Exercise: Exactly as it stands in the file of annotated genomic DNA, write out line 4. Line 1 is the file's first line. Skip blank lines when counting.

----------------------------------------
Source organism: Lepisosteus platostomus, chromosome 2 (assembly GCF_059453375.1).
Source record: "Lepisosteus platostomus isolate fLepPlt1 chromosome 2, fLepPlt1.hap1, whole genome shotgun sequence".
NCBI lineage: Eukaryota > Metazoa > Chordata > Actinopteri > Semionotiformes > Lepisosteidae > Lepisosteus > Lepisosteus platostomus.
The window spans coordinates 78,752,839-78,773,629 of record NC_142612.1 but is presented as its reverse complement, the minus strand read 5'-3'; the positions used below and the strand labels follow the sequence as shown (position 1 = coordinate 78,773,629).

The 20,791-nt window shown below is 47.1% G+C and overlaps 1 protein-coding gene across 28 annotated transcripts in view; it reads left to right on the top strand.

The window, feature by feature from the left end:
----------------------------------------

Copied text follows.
The window spans coordinates 78,752,839-78,773,629 of record NC_142612.1 but is presented as its reverse complement, the minus strand read 5'-3'; the positions used below and the strand labels follow the sequence as shown (position 1 = coordinate 78,773,629).